This is succinctly played out in Nigeria's two-decades-old quest for bilateral debt relief, which began when the debt, now around $32 billion or some 100 percent of GDP, was $17 billion or some half of GDP.

Granted, a part of the problem had been Nigeria's own politically unkempt house, with successive military regimes eager to please outsiders while decimating their people at home and generally making the environment antagonistic to productive multiplication of capital.

A clear opportunity is now here. Nigeria has a democracy headed by someone the Western creditor nations adjudge clean and possessing a clear understanding of the workings of markets.

President Olusegun Obasanjo in words and actions so far has committed himself and his government to the ideals the creditors, led by the US, France, Britain and Germany, lay claim to: social, economic and political freedoms. He is restructuring government processes and overall economy along the paths designed by these countries - individually and multilaterally through the IMF, World Bank and World Trade Organisation. 

February 2001
A promising start

The mood of seriousness about domestic issues, which disappeared soon after President Olusegun Obasanjo's inauguration in May 1999, may have returned.

By the end of December, he had passed the 2001 budget without a repeat of last year's five-month brawl with the legislature, which rendered the government-driven economy moribund for half the year.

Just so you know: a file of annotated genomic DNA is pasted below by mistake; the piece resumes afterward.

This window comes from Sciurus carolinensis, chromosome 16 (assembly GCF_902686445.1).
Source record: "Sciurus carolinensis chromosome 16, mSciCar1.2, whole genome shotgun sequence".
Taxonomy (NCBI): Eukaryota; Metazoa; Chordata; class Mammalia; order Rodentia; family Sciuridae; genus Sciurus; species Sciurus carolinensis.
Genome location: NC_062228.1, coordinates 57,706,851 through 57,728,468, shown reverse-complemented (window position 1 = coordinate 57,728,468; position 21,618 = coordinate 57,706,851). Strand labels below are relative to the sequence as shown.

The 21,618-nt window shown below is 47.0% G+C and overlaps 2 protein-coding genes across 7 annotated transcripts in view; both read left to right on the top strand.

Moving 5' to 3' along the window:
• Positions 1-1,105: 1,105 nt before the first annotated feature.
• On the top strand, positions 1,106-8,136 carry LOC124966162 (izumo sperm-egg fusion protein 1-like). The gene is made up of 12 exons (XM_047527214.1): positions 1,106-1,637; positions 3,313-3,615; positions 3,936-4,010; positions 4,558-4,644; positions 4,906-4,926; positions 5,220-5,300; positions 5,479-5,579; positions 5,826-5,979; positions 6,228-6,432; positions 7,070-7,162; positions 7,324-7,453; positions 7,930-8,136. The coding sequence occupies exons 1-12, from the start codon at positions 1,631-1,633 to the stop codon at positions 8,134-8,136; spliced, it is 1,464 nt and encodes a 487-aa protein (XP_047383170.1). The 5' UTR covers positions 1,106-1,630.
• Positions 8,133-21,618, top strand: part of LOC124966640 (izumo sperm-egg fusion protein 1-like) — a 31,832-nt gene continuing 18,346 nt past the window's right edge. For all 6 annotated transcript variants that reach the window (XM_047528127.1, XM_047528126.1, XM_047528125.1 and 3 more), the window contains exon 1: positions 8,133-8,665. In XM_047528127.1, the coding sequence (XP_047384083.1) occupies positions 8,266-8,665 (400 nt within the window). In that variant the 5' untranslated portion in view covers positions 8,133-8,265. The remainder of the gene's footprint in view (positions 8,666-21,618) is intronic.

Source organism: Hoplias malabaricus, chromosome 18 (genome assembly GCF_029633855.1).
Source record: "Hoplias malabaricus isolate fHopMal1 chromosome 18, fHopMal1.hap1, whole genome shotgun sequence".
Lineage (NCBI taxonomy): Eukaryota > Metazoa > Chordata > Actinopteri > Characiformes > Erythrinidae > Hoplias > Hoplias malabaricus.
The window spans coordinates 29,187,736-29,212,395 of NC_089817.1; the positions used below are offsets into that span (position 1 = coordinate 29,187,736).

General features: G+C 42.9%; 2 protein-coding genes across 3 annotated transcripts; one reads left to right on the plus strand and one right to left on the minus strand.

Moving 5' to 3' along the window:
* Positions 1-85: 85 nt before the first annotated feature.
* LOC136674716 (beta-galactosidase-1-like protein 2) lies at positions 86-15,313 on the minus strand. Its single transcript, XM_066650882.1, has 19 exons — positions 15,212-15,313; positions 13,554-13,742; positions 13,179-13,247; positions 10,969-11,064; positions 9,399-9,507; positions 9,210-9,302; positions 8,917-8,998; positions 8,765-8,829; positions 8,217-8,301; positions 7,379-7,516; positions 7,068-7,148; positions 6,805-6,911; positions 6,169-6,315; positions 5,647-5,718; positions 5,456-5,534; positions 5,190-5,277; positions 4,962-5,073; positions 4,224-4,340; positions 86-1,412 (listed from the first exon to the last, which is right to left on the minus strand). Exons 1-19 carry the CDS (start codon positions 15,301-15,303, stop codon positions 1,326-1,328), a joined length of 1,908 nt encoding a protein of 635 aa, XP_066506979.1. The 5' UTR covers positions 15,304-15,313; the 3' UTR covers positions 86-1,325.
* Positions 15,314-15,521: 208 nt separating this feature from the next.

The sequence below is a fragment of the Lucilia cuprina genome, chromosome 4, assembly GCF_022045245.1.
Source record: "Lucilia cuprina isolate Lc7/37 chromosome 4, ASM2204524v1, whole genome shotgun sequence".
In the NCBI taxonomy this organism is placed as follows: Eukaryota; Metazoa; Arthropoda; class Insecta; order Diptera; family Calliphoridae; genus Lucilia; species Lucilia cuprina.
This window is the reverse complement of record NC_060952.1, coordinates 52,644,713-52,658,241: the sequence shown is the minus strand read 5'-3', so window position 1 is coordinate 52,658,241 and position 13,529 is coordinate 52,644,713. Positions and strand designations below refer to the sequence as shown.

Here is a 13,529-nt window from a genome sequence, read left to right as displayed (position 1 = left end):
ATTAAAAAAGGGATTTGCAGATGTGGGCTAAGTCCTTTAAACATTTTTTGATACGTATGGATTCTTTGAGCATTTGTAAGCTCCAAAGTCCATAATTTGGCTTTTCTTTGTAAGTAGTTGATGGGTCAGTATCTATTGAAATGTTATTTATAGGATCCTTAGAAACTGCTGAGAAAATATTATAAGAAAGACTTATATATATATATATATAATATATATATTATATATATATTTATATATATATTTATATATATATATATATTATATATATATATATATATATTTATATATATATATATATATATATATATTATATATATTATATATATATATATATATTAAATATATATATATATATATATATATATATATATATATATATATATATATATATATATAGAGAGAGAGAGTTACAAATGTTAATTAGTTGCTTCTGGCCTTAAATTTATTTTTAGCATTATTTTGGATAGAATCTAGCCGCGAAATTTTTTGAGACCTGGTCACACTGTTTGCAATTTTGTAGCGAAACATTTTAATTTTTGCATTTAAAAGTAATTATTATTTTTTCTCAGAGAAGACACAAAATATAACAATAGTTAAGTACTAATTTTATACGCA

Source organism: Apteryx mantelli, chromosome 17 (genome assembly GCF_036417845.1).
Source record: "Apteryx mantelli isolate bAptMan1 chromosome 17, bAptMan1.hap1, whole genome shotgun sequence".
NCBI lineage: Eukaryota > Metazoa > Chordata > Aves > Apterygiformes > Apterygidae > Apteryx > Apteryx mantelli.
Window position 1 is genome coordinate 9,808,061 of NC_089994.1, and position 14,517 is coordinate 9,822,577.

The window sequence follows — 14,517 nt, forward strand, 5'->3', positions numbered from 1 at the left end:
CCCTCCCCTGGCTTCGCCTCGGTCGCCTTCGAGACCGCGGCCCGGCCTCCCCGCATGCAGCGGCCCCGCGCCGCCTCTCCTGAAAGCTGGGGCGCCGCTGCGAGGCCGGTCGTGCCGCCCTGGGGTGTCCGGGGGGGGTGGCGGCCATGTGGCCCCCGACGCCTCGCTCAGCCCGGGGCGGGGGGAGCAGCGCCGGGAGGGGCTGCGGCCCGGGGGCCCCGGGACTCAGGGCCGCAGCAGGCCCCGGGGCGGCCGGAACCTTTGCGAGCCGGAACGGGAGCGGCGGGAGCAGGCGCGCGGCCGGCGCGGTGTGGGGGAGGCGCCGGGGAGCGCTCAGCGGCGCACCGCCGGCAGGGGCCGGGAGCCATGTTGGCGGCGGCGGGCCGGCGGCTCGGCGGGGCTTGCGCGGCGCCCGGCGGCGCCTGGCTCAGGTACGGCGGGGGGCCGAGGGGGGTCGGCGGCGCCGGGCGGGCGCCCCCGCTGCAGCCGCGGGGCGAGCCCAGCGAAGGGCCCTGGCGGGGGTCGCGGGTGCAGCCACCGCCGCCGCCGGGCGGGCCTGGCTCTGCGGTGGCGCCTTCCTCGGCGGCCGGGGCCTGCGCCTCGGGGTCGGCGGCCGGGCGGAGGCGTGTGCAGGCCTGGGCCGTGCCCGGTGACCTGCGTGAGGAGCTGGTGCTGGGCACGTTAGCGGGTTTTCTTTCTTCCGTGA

The Central Bank of Nigeria and Finance Ministry followed up on           2 January with monetary guidelines and tariffs designed jointly to restructure the fragmented financial services industry and build up manufacturing.

This is a promising start to what could be a better year for growth despite disappointing support from creditor governments who, while trumpeting Nigeria's intensifying poverty, are demanding higher debt servicing.

It is to be hoped that optimistic projections bear out because 2000, democracy's first full year in Nigeria since 1983, was dismal.  Growth at 2.8 percent was well below the original target of five percent was revised downwards despite high oil prices which sometimes were nearly double the $18 a barrel allowed for in the budget. 

December/January 2002
Crunch time

For all the justifiable negative headlines and continuing frustration of everyday living, Nigeria is closer to being a civilised society today than at any other time in most of the past 20 years.

But 2002, the eve of second democratic elections, is crunch time. It will indicate whether the transition proceeds or reverses. The minefields are many and embrace the economic, social and political spheres.

Long-suppressed ethnic tensions exacerbated by arbitrary military demarcations called states, are erupting into conflicts, which have claimed more than 1,000 lives since 2000.

The PDP itself is dominated by incumbent President Olusegun Obasanjo, which, though ensuring the party behind him, has stripped the party of the healthy dissent germane to healthy policy making and execution. Therefore, what is missing from the party and the wider political circle are power blocs, which serve to counterbalance politics.